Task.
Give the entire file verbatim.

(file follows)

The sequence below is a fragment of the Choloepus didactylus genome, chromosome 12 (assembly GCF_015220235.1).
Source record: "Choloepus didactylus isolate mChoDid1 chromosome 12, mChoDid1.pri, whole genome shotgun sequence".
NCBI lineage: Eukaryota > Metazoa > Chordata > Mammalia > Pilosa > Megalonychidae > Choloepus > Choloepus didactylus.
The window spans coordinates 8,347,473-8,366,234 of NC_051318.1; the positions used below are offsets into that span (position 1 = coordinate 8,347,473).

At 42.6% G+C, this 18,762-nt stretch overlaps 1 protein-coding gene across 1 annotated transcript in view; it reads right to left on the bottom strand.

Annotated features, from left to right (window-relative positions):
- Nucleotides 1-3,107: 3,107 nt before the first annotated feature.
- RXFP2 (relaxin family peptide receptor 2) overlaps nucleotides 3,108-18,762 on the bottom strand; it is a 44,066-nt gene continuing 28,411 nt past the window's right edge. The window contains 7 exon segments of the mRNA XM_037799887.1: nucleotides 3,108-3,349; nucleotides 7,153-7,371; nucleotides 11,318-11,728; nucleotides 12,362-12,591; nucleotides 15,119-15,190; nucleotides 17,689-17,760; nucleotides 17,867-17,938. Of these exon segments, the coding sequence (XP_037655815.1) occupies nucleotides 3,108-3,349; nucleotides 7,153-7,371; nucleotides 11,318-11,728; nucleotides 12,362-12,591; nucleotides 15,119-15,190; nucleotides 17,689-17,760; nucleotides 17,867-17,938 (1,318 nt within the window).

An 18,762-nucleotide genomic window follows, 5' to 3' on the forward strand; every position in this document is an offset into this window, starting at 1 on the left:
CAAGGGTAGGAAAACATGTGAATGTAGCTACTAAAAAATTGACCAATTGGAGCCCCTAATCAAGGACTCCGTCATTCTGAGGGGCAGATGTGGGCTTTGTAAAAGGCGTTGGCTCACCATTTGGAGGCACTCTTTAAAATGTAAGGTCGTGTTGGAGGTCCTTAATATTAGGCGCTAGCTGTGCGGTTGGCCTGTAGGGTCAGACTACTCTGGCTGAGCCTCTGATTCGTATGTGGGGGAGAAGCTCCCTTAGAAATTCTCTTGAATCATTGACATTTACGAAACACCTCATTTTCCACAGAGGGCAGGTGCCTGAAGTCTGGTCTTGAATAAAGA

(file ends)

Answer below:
The sequence below is a fragment of the Choloepus didactylus genome, chromosome 12 (assembly GCF_015220235.1).
Source record: "Choloepus didactylus isolate mChoDid1 chromosome 12, mChoDid1.pri, whole genome shotgun sequence".
NCBI lineage: Eukaryota > Metazoa > Chordata > Mammalia > Pilosa > Megalonychidae > Choloepus > Choloepus didactylus.
The window spans coordinates 8,347,473-8,366,234 of NC_051318.1; the positions used below are offsets into that span (position 1 = coordinate 8,347,473).

At 42.6% G+C, this 18,762-nt stretch overlaps 1 protein-coding gene across 1 annotated transcript in view; it reads right to left on the bottom strand.

Annotated features, from left to right (window-relative positions):
- Nucleotides 1-3,107: 3,107 nt before the first annotated feature.
- RXFP2 (relaxin family peptide receptor 2) overlaps nucleotides 3,108-18,762 on the bottom strand; it is a 44,066-nt gene continuing 28,411 nt past the window's right edge. The window contains 7 exon segments of the mRNA XM_037799887.1: nucleotides 3,108-3,349; nucleotides 7,153-7,371; nucleotides 11,318-11,728; nucleotides 12,362-12,591; nucleotides 15,119-15,190; nucleotides 17,689-17,760; nucleotides 17,867-17,938. Of these exon segments, the coding sequence (XP_037655815.1) occupies nucleotides 3,108-3,349; nucleotides 7,153-7,371; nucleotides 11,318-11,728; nucleotides 12,362-12,591; nucleotides 15,119-15,190; nucleotides 17,689-17,760; nucleotides 17,867-17,938 (1,318 nt within the window).

An 18,762-nucleotide genomic window follows, 5' to 3' on the forward strand; every position in this document is an offset into this window, starting at 1 on the left:
CAAGGGTAGGAAAACATGTGAATGTAGCTACTAAAAAATTGACCAATTGGAGCCCCTAATCAAGGACTCCGTCATTCTGAGGGGCAGATGTGGGCTTTGTAAAAGGCGTTGGCTCACCATTTGGAGGCACTCTTTAAAATGTAAGGTCGTGTTGGAGGTCCTTAATATTAGGCGCTAGCTGTGCGGTTGGCCTGTAGGGTCAGACTACTCTGGCTGAGCCTCTGATTCGTATGTGGGGGAGAAGCTCCCTTAGAAATTCTCTTGAATCATTGACATTTACGAAACACCTCATTTTCCACAGAGGGCAGGTGCCTGAAGTCTGGTCTTGAATAAAGA